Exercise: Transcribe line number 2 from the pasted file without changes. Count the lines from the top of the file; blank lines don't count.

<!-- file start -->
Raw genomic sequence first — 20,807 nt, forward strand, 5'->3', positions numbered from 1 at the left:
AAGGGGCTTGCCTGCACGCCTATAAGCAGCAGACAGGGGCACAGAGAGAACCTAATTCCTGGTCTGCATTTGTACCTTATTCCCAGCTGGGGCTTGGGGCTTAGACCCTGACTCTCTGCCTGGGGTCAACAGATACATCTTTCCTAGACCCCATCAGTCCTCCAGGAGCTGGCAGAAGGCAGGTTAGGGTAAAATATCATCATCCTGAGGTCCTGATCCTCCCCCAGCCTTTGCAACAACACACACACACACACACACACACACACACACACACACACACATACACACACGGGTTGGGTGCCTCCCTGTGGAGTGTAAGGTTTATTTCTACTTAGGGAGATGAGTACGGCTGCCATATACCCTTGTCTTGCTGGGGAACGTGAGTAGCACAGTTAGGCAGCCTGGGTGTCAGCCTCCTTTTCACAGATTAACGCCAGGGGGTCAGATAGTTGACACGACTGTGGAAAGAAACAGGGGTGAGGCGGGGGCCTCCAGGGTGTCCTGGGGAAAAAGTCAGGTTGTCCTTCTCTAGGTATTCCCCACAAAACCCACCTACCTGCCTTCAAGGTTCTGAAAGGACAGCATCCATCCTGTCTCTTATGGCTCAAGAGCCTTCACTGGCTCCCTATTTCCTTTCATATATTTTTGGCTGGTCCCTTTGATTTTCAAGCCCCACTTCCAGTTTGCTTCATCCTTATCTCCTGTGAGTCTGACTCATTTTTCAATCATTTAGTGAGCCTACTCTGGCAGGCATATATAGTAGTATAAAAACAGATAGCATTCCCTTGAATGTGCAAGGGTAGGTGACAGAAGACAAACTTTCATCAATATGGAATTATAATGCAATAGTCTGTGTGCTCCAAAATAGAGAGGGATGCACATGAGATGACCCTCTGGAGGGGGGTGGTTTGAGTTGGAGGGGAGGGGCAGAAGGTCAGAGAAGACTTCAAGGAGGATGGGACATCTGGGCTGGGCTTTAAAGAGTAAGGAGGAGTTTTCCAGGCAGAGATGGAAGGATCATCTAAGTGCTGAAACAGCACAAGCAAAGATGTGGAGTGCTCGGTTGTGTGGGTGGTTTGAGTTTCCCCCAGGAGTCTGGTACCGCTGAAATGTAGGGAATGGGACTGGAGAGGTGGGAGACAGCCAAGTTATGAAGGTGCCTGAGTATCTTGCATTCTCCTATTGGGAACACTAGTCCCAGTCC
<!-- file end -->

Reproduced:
AAGGGGCTTGCCTGCACGCCTATAAGCAGCAGACAGGGGCACAGAGAGAACCTAATTCCTGGTCTGCATTTGTACCTTATTCCCAGCTGGGGCTTGGGGCTTAGACCCTGACTCTCTGCCTGGGGTCAACAGATACATCTTTCCTAGACCCCATCAGTCCTCCAGGAGCTGGCAGAAGGCAGGTTAGGGTAAAATATCATCATCCTGAGGTCCTGATCCTCCCCCAGCCTTTGCAACAACACACACACACACACACACACACACACACACACACACACACATACACACACGGGTTGGGTGCCTCCCTGTGGAGTGTAAGGTTTATTTCTACTTAGGGAGATGAGTACGGCTGCCATATACCCTTGTCTTGCTGGGGAACGTGAGTAGCACAGTTAGGCAGCCTGGGTGTCAGCCTCCTTTTCACAGATTAACGCCAGGGGGTCAGATAGTTGACACGACTGTGGAAAGAAACAGGGGTGAGGCGGGGGCCTCCAGGGTGTCCTGGGGAAAAAGTCAGGTTGTCCTTCTCTAGGTATTCCCCACAAAACCCACCTACCTGCCTTCAAGGTTCTGAAAGGACAGCATCCATCCTGTCTCTTATGGCTCAAGAGCCTTCACTGGCTCCCTATTTCCTTTCATATATTTTTGGCTGGTCCCTTTGATTTTCAAGCCCCACTTCCAGTTTGCTTCATCCTTATCTCCTGTGAGTCTGACTCATTTTTCAATCATTTAGTGAGCCTACTCTGGCAGGCATATATAGTAGTATAAAAACAGATAGCATTCCCTTGAATGTGCAAGGGTAGGTGACAGAAGACAAACTTTCATCAATATGGAATTATAATGCAATAGTCTGTGTGCTCCAAAATAGAGAGGGATGCACATGAGATGACCCTCTGGAGGGGGGTGGTTTGAGTTGGAGGGGAGGGGCAGAAGGTCAGAGAAGACTTCAAGGAGGATGGGACATCTGGGCTGGGCTTTAAAGAGTAAGGAGGAGTTTTCCAGGCAGAGATGGAAGGATCATCTAAGTGCTGAAACAGCACAAGCAAAGATGTGGAGTGCTCGGTTGTGTGGGTGGTTTGAGTTTCCCCCAGGAGTCTGGTACCGCTGAAATGTAGGGAATGGGACTGGAGAGGTGGGAGACAGCCAAGTTATGAAGGTGCCTGAGTATCTTGCATTCTCCTATTGGGAACACTAGTCCCAGTCC